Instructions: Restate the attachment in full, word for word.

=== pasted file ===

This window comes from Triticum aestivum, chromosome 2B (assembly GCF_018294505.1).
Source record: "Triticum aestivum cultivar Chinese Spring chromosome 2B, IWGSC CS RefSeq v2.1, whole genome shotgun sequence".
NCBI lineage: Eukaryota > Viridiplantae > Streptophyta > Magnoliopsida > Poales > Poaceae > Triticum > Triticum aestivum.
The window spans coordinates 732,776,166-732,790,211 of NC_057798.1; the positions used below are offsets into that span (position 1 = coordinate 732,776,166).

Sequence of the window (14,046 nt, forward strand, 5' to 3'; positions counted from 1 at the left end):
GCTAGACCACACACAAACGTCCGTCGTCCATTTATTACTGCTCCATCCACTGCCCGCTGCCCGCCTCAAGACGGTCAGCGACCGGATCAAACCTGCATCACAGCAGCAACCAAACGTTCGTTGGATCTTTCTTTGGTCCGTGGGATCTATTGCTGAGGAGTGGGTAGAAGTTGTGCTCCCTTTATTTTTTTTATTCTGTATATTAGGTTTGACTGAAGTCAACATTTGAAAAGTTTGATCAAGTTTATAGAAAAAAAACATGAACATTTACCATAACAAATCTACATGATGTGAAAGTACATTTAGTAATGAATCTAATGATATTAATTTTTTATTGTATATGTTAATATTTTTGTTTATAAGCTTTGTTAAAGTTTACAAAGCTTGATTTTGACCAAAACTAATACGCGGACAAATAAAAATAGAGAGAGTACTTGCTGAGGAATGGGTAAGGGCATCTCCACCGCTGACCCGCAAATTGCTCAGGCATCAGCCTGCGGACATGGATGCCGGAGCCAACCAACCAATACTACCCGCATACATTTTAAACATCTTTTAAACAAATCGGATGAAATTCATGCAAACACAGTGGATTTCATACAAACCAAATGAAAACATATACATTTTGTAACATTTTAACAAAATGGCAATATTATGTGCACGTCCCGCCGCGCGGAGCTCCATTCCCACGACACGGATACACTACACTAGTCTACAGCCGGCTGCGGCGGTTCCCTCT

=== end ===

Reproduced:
This window comes from Triticum aestivum, chromosome 2B (assembly GCF_018294505.1).
Source record: "Triticum aestivum cultivar Chinese Spring chromosome 2B, IWGSC CS RefSeq v2.1, whole genome shotgun sequence".
NCBI lineage: Eukaryota > Viridiplantae > Streptophyta > Magnoliopsida > Poales > Poaceae > Triticum > Triticum aestivum.
The window spans coordinates 732,776,166-732,790,211 of NC_057798.1; the positions used below are offsets into that span (position 1 = coordinate 732,776,166).

Sequence of the window (14,046 nt, forward strand, 5' to 3'; positions counted from 1 at the left end):
GCTAGACCACACACAAACGTCCGTCGTCCATTTATTACTGCTCCATCCACTGCCCGCTGCCCGCCTCAAGACGGTCAGCGACCGGATCAAACCTGCATCACAGCAGCAACCAAACGTTCGTTGGATCTTTCTTTGGTCCGTGGGATCTATTGCTGAGGAGTGGGTAGAAGTTGTGCTCCCTTTATTTTTTTTATTCTGTATATTAGGTTTGACTGAAGTCAACATTTGAAAAGTTTGATCAAGTTTATAGAAAAAAAACATGAACATTTACCATAACAAATCTACATGATGTGAAAGTACATTTAGTAATGAATCTAATGATATTAATTTTTTATTGTATATGTTAATATTTTTGTTTATAAGCTTTGTTAAAGTTTACAAAGCTTGATTTTGACCAAAACTAATACGCGGACAAATAAAAATAGAGAGAGTACTTGCTGAGGAATGGGTAAGGGCATCTCCACCGCTGACCCGCAAATTGCTCAGGCATCAGCCTGCGGACATGGATGCCGGAGCCAACCAACCAATACTACCCGCATACATTTTAAACATCTTTTAAACAAATCGGATGAAATTCATGCAAACACAGTGGATTTCATACAAACCAAATGAAAACATATACATTTTGTAACATTTTAACAAAATGGCAATATTATGTGCACGTCCCGCCGCGCGGAGCTCCATTCCCACGACACGGATACACTACACTAGTCTACAGCCGGCTGCGGCGGTTCCCTCT